“The Great North” is out, and the reviews are continuing to roll in:
Review Blog: A.M. Leibowitz
Reviewer: A.M. LeibowitzThe reason I agreed to review this is that the author is outstanding at world-building. Everything is flawless. It’s not hard to understand the context, right from the beginning, and there are no long, dull expository passages. The cues are built right into the narrative.
I also love the way fantasy, science fiction, and dystopia are seamlessly integrated. The writing style reminds me of Madeleine L’Engle in that regard. This story in particular has, for me, some of the same emotional similarities to a couple of my favorites of hers. What a delight to be not only taken to a new place but to be reminded of something familiar and beloved.
I have a soft spot for retold fairy tales, and this one delivers. Although it’s not a story I was familiar with, that certainly didn’t take away from my enjoyment. Covering an old story is often done by giving it a contemporary setting. This novella is unusual in placing it in a post-apocalyptic world, which I think is brilliant.
Review Blog: Wicked Faerie Reviews
Review Blog: The Diverse Reader
So let’s talk world building. This is always the interesting part and it can make or break a story. We don’t know what the world would really be like 100% in an apocalypse. All we have to really go on is what we see in movies, TV, or read in books. So much is left to our imagination. Because of this seeing it through the eyes of someone, namely this author, is fascinating. I thought his creativity was amazing. From the evolution of speech to stories of the past… history for them, our present. But the most interesting part, for me, was the devolution of equality and acceptance of sexual orientation. We like to believe we are progressing, so to see that in a collapse that it could fall so far backward is worrisome.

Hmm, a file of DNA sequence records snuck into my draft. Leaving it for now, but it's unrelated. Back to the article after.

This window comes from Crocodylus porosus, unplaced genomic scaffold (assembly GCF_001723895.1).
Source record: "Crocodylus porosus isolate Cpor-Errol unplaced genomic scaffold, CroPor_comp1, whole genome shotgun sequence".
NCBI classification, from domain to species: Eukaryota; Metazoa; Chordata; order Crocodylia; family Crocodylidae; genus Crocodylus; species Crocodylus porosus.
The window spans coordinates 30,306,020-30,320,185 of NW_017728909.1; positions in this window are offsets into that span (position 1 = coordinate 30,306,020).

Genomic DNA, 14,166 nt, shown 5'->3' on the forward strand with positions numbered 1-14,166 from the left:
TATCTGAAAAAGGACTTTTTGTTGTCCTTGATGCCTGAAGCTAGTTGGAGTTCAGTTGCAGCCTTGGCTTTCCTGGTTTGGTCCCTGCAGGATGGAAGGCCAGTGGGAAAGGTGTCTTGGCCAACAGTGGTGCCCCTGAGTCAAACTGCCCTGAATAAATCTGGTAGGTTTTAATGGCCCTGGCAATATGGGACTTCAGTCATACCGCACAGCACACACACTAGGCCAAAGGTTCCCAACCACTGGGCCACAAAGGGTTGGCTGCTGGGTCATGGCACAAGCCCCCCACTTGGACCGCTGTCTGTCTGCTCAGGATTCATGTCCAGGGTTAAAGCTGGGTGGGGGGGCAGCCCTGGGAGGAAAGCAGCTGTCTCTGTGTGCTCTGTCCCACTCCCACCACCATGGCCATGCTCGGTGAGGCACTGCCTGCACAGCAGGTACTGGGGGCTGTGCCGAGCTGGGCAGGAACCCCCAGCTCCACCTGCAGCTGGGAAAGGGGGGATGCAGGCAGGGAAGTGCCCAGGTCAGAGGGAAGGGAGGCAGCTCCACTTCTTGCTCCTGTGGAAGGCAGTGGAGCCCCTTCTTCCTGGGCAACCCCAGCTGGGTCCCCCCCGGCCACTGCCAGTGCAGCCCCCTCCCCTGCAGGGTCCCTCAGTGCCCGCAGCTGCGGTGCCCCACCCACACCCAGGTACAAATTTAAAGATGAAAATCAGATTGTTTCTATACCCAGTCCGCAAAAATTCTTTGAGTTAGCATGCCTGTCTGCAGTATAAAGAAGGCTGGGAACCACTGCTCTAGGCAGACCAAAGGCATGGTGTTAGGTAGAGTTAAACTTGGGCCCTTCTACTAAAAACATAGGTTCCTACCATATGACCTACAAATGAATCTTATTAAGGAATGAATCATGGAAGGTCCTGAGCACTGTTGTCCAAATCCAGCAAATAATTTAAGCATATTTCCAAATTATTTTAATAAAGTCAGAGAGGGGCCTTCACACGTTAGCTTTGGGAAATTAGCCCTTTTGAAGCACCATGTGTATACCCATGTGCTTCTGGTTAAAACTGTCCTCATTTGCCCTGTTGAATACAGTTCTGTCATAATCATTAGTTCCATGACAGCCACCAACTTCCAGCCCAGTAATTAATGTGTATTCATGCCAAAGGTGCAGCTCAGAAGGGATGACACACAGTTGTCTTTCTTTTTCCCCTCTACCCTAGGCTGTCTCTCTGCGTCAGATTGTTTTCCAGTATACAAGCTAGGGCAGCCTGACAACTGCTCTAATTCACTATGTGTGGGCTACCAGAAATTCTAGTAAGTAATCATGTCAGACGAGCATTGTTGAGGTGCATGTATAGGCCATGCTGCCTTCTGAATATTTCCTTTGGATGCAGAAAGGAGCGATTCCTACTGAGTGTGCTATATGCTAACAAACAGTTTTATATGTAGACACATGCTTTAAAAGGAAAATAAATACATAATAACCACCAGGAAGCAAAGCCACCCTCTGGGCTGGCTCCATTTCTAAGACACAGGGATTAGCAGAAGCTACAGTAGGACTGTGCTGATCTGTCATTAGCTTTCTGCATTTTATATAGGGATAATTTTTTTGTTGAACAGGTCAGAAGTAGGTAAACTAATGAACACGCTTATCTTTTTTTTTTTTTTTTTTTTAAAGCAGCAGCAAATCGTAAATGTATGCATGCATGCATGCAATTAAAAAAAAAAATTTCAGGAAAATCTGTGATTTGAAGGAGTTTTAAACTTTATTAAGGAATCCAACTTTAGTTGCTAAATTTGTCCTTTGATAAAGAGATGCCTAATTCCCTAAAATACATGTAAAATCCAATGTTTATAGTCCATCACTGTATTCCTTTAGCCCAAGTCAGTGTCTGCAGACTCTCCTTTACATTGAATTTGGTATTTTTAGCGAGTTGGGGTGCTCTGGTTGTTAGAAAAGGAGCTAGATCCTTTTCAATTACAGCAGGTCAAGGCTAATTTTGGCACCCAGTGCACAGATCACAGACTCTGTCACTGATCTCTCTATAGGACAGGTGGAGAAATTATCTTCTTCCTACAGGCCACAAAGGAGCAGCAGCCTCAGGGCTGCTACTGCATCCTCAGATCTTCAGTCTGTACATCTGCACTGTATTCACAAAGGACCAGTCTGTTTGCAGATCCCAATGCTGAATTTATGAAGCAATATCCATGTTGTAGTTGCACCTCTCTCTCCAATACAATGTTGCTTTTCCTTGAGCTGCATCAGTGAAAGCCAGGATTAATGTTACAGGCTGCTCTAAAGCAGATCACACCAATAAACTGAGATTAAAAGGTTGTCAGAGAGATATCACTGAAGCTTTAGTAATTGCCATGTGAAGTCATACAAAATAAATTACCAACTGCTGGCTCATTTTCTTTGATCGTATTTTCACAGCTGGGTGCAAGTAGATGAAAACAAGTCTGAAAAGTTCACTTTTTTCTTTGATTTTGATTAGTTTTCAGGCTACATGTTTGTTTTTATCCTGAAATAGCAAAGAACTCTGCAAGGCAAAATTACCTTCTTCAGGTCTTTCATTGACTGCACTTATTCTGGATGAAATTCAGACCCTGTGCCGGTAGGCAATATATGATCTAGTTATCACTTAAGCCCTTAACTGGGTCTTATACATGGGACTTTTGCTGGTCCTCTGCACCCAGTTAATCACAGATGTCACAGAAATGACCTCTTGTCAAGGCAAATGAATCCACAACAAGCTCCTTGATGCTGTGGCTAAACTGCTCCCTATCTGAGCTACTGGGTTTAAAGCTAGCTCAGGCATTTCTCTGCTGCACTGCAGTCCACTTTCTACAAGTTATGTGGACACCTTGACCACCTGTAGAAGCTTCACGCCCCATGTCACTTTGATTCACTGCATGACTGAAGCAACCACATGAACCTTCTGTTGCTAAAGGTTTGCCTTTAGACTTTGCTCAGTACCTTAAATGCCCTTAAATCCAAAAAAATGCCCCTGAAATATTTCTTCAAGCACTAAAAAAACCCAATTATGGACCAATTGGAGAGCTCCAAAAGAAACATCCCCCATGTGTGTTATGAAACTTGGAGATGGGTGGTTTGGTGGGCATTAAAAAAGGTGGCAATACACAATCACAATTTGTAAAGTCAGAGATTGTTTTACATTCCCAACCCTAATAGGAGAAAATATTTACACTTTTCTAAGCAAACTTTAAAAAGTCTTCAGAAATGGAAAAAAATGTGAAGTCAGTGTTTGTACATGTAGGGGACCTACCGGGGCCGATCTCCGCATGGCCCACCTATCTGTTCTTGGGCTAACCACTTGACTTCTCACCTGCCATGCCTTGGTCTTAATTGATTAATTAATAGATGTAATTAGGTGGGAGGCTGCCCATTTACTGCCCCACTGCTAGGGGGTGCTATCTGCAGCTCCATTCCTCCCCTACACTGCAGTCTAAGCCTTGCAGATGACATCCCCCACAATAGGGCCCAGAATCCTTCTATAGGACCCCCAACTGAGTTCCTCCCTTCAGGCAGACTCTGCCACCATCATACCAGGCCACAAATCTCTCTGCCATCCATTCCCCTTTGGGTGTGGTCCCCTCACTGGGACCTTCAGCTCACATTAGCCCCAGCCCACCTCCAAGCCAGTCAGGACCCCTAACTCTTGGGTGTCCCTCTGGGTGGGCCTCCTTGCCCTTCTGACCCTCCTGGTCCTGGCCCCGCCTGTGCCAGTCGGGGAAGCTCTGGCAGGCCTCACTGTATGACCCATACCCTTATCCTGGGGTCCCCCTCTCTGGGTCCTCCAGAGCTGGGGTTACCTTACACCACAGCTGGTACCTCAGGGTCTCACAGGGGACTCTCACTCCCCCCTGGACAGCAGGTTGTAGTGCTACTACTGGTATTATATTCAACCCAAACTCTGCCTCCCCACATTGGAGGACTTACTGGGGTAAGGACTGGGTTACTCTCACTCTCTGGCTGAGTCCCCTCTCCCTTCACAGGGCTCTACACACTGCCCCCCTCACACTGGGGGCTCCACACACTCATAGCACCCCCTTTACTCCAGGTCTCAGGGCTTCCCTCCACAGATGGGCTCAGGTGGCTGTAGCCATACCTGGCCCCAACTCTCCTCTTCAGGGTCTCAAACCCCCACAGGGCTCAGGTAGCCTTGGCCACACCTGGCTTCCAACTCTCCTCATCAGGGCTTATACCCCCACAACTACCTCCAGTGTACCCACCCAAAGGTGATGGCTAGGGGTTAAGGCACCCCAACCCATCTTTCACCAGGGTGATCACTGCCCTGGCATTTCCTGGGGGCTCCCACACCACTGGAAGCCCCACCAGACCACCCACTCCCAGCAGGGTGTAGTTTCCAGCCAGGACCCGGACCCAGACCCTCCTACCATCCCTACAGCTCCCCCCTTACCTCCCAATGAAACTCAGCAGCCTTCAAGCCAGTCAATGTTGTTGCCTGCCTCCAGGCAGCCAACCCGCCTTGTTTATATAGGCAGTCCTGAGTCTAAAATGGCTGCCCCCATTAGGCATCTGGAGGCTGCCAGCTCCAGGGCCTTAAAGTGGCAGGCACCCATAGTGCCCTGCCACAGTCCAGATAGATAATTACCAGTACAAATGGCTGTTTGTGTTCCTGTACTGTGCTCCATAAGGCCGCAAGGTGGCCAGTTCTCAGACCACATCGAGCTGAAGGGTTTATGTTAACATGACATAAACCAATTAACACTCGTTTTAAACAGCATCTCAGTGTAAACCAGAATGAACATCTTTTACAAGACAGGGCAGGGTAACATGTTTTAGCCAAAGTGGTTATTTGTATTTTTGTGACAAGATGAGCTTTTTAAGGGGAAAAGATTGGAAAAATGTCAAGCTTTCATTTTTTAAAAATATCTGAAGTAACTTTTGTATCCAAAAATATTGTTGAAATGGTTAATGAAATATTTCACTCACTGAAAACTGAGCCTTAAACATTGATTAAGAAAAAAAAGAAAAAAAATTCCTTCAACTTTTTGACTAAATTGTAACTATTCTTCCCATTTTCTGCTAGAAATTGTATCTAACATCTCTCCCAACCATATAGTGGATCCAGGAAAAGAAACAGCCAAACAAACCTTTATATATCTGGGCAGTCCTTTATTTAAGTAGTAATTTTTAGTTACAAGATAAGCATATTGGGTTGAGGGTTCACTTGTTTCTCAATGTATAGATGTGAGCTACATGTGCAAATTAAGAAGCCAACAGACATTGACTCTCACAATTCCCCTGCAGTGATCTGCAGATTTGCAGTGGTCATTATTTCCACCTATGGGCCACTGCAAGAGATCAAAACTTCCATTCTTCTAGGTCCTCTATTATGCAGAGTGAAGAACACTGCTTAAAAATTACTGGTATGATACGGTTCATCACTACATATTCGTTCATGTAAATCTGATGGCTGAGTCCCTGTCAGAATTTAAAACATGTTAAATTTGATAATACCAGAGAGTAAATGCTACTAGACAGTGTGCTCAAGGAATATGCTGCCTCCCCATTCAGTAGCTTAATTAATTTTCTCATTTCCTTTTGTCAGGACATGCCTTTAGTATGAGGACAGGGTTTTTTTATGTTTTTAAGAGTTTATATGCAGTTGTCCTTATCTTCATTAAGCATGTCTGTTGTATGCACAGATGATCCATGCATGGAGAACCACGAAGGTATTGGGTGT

This makes Dwyn and his secret so terrifying. For the most part, Dwyn is able to hide it. Knowing you could be severely punished for something is a good motivator. But meeting Mael makes the secrecy extremely difficult.
What I loved most about this story was the incredible world building. Outstanding even. Just when you think you’ve read every dystopian possibility you get a treat like this that makes you see it differently.
Review Blog: Sue Brown
Reviewer: Sue Brown
I firmly believe J. Scott Coatsworth could never write a bad book if he tried. He has a skill of world-building I envy and he always writes exceptional characters. The Great North is no exception in the description of the landscape and politics, and it was good tale of the conflict between two disparate groups of people.
Also featuring The Great North this week: